Since this is the award that keeps on giving, I am to bestow it upon 7 of my favorite bloggers. It’s hard to pick only 7, but I’ll give it a go. I didn’t pick the more famous ones (who have plenty of awards from people much more important than me), but the ones who, like me, blog their hearts and do their best to stay real on the page so we can all take part in some small way in their lives.

Bev Brandon at The Fray
Bev is one of my favorite writers. I have only known her for a few short weeks, but I already love her. We met through the book study on Ann Voskamp’s One Thousand Gifts. Her comments alone read like poetry, so reading her blog is an extra special blessing.

Rhonda Schrock at The Natives Are Getting Restless
Rhonda captured my heart through a comment she made in a discussion of Ann Voskamp’s book One Thousand Gifts. One visit to her blog was all it took to keep me coming back to read more.

Lady G at A Glance Into My World
Lady G is one of my best friends. We joke that we are twins separated at birth because we are so much alike. I adore her family and everything this precious woman stands for. She is also a vital part of RealHaus and I can’t imagine life without her.

Trisha at Just a Pastor’s Wife
Trisha is a very dear friend whose heart comes through her writing with an authenticity few possess. She’s been through a lot of disappointment in her young life, and reading her blog reminds me that God has our backs even (especially) in the hardest of times–and that we can trust Him always, even when His people let us down.

Carol at artmusedog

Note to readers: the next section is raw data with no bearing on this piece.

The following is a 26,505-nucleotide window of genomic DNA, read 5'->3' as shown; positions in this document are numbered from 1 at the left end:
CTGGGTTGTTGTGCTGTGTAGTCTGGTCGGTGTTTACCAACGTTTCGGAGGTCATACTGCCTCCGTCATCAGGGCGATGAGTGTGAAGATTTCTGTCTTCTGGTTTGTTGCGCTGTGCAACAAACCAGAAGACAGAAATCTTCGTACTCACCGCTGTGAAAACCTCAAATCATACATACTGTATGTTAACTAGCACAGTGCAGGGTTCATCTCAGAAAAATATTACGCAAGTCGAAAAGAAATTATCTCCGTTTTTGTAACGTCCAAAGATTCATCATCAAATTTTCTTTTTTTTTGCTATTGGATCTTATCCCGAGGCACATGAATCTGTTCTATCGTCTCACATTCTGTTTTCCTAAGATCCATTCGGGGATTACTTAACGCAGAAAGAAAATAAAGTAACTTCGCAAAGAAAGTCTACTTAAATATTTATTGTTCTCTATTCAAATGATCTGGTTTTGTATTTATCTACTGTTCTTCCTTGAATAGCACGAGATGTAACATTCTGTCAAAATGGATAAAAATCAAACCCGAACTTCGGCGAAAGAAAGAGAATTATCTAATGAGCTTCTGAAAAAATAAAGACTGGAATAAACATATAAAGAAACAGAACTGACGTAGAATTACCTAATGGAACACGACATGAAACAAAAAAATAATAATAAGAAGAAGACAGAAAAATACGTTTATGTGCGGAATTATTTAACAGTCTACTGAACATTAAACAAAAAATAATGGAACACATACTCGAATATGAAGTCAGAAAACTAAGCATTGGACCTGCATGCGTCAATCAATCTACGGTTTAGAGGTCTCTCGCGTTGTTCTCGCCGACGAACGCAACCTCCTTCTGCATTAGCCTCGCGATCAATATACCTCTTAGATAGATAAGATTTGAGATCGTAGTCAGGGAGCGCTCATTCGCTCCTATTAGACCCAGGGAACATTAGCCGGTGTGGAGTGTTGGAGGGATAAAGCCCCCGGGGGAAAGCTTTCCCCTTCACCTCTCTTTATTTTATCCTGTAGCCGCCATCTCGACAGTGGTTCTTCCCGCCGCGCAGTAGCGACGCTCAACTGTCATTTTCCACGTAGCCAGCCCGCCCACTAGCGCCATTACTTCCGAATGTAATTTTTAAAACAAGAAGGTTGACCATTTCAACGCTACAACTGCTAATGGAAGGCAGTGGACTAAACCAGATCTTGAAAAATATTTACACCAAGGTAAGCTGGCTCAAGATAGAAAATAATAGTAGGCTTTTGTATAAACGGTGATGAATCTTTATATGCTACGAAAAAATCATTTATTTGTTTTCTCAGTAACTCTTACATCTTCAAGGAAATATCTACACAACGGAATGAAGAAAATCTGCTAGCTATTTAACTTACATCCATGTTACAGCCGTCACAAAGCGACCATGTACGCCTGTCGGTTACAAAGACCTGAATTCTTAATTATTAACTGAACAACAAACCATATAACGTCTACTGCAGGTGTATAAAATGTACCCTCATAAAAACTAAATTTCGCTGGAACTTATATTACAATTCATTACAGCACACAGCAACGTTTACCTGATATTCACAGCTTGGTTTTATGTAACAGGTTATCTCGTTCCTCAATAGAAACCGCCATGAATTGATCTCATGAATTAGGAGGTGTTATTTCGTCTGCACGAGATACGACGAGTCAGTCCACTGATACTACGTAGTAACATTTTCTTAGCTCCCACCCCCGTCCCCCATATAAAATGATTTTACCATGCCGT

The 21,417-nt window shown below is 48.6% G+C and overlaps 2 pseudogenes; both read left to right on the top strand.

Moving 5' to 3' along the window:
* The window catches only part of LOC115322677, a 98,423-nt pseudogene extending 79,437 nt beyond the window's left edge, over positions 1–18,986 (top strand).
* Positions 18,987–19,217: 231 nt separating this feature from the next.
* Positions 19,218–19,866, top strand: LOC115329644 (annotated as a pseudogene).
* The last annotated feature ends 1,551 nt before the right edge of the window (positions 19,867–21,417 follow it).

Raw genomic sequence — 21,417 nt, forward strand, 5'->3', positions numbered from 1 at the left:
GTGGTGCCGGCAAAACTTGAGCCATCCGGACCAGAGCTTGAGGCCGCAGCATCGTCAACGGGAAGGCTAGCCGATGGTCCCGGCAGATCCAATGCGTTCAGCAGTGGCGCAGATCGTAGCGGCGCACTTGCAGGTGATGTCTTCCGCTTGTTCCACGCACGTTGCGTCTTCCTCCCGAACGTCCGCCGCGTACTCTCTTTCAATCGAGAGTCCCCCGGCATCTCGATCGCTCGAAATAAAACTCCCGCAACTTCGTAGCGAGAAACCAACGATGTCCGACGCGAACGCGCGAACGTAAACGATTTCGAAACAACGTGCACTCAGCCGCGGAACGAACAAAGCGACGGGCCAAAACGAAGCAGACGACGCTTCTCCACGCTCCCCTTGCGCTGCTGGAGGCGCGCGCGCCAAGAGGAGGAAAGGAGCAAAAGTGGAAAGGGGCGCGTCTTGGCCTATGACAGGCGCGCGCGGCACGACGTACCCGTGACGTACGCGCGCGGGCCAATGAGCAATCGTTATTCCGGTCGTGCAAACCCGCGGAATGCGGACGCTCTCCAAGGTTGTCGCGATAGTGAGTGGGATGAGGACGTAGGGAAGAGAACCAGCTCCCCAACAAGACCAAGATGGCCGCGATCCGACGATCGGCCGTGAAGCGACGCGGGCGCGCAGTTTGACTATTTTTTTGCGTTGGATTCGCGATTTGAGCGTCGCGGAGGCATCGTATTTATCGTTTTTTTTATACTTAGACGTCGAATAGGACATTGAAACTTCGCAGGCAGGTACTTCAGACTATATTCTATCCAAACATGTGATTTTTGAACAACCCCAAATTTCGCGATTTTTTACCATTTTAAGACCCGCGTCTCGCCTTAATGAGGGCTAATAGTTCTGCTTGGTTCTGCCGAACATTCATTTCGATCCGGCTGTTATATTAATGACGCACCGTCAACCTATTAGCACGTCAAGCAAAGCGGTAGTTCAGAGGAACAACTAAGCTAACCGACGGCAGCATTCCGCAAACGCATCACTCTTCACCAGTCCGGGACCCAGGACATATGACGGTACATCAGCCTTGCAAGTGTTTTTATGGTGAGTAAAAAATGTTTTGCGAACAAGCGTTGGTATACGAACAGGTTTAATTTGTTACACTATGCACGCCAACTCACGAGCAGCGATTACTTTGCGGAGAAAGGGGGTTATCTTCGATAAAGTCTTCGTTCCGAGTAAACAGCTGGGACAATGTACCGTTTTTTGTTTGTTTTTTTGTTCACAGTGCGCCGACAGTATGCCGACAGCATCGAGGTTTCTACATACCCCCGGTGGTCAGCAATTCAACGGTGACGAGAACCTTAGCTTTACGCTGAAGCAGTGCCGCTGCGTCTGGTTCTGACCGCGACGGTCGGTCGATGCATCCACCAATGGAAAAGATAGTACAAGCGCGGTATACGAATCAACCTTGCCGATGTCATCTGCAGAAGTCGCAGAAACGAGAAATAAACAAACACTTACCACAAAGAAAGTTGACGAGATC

I met Carol in the Write, Pray, Love Blogfrog community. Her wit and wisdom are delightful, and I am blessed to have found her in the great big blogosphere.

Suzanne at Random Thoughts By Suzanne
I fully believe one day Suz and I will find out we are related by some bizarre genealogical twist somewhere back in our ancestry. She is dearer to me than I can find words for, so naturally I love reading the thoughts she shares, as random as they might be, as often as possible.


[This entry is still under construction while I gather the appropriate information for linking.]

Living in the Now (Gratefully)

As I wrote out my thoughts on chapter 4 of One Thousand Gifts earlier today, I could feel God here with me. The concept of slowing down, of noticing, of counting blessings, of naming Gifts…these are not entirely new thoughts, but they have certainly been presented in a whole new way. I feel challenged, inspired, invited. How could I say no to this?

My Gifts List Journal is well under way, lying open nearby and waiting for more gifts to be added, and then more and more. A thousand and more, because His gifts cannot be limited. They can, however, be named if we care to notice and put them into words.

I am comfortable alone. I love being with my family, make no mistake. I live for time together, all of us, the noise and music and laughter and silliness a wild and wonderful cacophony ringing through the house. But I also deeply appreciate solitude. I am comfortable alone, because even alone I am not lonely. I feel God with me all the time, talk to Him constantly because living in Him means the Amen never has to come.

I was thinking today about how much I love being at home. Maybe that is one reason why it isn’t difficult for me to notice and describe the simple blessings, the ordinary things that really aren’t ordinary at all: because right here, right now, in the moment, is where I live. Honestly, I think what Ann did for me more than anything was put into words what I’ve been living and feeling for most of my life.

Steve said something interesting to me this evening. “You know…and you can commence the eye-rolling any time now…this writing, this book…it’s what I’ve known you could write for years now.”

I tried really, really hard not to roll my eyes. But I did grin. “I’m not rolling my eyes,” I said. “And I have to say that while I wouldn’t dream of putting myself in the same writer’s camp with Ann, I do think her style is very me.”

He grinned a cute “Ha! I win!” grin.

“Not so fast, mister. I still don’t consider myself worthy to sharpen Ann’s pencils.” That is when he rolled his eyes.